Read the class-action complaint from the Campaign Legal Center, challenging Alabama’s felon disenfranchisement:
“2. As detailed below, Section 177(b) of the Alabama Constitution, which disenfranchises individuals with convictions of felonies “involving moral turpitude,” is a direct successor to the Alabama’s 1901 racially discriminatory constitutional disenfranchisement provision. It is inextricably tied to Alabama’s long history of denying blacks citizens voting rights and equal access to the polls, using the criminal justice system to achieve those goals.
3. Soon after the Civil War and the passage of the Fourteenth and Fifteenth Amendments, Alabama began to use criminal disenfranchisement as a tool, hand-in-hand with convict leasing and other means, to deny blacks the right to vote and maintain white supremacy. Indeed, the explicit purpose of the 1901 Alabama Constitution was to formally “establish white supremacy.” The felon disenfranchisement system in Alabama continues to serve that purpose.
4. In 1985, the Supreme Court held that the drafters of the disenfranchisement provision specifically selected the vague and arbitrary “moral turpitude” standard in order to disenfranchise blacks. Nonetheless, in 1996, Alabama re-inserted that same standard into its felon disenfranchisement law, which remains to this day.
5. The Alabama Legislature has never determined what felonies “involve moral turpitude.” Yet the State of Alabama requires citizens to declare under penalty of perjury that they have not been convicted of a “disqualifying crime” in order to register to vote, stifling the registration of qualified voters.
6. The lack of any definition and the vagueness of this term has left the fundamental right to vote of hundreds of thousands of voters to ad hoc and arbitrary determinations by individual county registrars across the state.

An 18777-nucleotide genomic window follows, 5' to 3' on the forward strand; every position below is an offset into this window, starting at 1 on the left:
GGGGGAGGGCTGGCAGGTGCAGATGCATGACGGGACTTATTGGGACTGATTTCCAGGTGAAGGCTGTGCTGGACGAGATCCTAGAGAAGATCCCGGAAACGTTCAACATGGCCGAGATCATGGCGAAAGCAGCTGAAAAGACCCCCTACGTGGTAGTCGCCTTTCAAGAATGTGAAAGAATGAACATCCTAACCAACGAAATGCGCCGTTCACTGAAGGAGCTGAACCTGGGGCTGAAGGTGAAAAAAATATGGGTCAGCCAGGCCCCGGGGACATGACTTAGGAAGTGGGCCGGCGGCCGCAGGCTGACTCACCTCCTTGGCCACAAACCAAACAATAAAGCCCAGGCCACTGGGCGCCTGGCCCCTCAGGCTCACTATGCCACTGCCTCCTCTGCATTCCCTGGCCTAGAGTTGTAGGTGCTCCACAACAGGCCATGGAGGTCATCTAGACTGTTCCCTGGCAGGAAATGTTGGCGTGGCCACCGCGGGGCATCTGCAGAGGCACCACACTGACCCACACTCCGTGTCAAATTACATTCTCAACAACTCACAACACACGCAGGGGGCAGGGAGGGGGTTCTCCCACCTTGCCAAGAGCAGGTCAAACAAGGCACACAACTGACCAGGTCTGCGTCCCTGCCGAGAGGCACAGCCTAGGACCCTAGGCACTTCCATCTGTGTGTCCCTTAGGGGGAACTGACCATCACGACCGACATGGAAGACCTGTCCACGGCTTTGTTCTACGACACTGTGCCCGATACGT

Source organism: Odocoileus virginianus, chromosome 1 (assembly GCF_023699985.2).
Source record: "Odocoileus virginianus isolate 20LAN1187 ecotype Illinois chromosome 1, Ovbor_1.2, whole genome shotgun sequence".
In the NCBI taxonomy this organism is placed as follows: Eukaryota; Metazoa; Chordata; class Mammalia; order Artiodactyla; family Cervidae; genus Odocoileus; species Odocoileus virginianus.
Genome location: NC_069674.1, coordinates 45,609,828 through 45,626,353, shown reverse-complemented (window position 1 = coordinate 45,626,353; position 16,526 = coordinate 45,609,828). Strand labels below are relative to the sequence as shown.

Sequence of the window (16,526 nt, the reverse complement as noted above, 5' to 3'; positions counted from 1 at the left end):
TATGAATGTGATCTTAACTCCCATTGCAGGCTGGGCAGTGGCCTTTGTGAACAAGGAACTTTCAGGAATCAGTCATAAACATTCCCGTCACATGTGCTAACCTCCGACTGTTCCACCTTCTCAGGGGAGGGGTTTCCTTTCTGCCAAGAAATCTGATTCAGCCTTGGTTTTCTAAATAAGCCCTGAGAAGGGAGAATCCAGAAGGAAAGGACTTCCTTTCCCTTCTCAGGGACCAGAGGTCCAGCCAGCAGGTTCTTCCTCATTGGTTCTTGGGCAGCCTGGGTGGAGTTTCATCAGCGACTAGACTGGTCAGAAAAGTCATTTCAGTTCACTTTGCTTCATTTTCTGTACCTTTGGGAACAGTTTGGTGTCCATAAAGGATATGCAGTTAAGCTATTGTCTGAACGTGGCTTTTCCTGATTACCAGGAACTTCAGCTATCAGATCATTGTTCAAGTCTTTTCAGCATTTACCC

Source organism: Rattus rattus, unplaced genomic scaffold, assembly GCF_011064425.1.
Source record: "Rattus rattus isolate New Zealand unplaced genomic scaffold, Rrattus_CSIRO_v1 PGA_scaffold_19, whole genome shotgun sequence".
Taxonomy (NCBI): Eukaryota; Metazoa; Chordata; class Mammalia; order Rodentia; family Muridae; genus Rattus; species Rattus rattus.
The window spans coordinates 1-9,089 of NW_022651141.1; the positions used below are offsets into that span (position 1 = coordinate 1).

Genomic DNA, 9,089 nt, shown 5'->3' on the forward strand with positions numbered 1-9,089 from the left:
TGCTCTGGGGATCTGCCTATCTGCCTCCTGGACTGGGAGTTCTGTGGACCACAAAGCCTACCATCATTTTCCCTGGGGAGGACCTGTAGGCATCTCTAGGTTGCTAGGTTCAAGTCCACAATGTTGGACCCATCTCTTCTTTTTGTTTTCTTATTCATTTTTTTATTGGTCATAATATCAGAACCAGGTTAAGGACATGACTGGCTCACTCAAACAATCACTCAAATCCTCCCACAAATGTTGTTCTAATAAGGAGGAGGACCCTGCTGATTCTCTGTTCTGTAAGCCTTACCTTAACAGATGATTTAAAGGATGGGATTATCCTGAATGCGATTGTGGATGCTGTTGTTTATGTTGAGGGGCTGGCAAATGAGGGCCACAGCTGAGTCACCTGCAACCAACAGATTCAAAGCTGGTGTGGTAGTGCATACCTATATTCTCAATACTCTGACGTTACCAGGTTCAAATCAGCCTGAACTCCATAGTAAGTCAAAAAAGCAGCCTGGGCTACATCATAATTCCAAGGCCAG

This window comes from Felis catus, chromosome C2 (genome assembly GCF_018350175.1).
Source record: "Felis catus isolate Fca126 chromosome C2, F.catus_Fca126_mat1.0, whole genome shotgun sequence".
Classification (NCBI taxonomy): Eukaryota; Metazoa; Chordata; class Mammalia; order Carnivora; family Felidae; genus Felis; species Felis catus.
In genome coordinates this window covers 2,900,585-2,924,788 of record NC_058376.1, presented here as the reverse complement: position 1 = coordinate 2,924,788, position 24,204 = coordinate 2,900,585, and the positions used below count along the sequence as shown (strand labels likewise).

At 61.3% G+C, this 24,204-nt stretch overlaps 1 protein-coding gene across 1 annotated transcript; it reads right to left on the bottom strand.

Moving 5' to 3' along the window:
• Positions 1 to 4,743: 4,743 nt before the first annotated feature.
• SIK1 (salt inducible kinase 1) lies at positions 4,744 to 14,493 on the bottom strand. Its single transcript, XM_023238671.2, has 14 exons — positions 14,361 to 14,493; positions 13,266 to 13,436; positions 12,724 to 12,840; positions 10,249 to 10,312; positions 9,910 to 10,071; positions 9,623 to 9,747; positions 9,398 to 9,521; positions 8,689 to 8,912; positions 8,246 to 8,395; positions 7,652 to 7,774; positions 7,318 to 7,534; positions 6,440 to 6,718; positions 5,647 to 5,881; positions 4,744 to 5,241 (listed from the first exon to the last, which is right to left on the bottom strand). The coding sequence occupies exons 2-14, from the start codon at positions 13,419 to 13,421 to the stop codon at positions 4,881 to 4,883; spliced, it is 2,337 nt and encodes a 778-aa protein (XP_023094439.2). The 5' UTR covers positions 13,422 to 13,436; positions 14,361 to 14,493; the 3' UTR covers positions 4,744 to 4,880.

7. The result is the disenfranchisement of approximately 7% of Alabama’s total voting-age population and 15% of Alabama’s black voting-age population.”
Interesting article on factors effecting judge’s decisions – in this case, whether their alma mater LSU won or lost an important game the week before. Bad news from the study – which analyzed more than 8,000 cases – for both the defendants who appeared after a loss, and for the idea of judicial impartiality. The article has strong connections to other, perhaps more striking studies on the impact of implicit bias on both judging and prosecutorial discretion:
“Robert J. Smith and Justin D. Levinson, “The Impact of Implicit Racial Bias on the Exercise of Prosecutorial Discretion,” Seattle University Law Review, 35 (2012): 806, http://bit.ly/1jEkffp, citing Task Force on Race and the Criminal Justice System, “Preliminary Report on Race and Washington’s Criminal Justice System,” Seattle University Law Review, 35 (2012): 647, http://bit.ly/KQHUxg. “‘[E]ven after legally relevant factors . . . are taken into account,’ racial differences affect how cases are processed: whites are less likely to have charges filed against them.” Smith and Levinson also state, “Similarly, prosecutors have been shown to charge white and black defendants differently in homicide cases. See, Michael L. Radelet and Glenn L. Pierce, “Race and Prosecutorial Discretion in Homicide Cases,” Law and Society Review, 19 (1985): 587, http://bit.ly/19QoljK (finding that the race of the defendant and victim mattered in charging decisions in Florida).”
Last Thursday the House of Representatives – with a remarkable lack of public notice – passed the JJDPA reauthorization bill. Now its up to the Senate, currently deadlocked over Zika funding.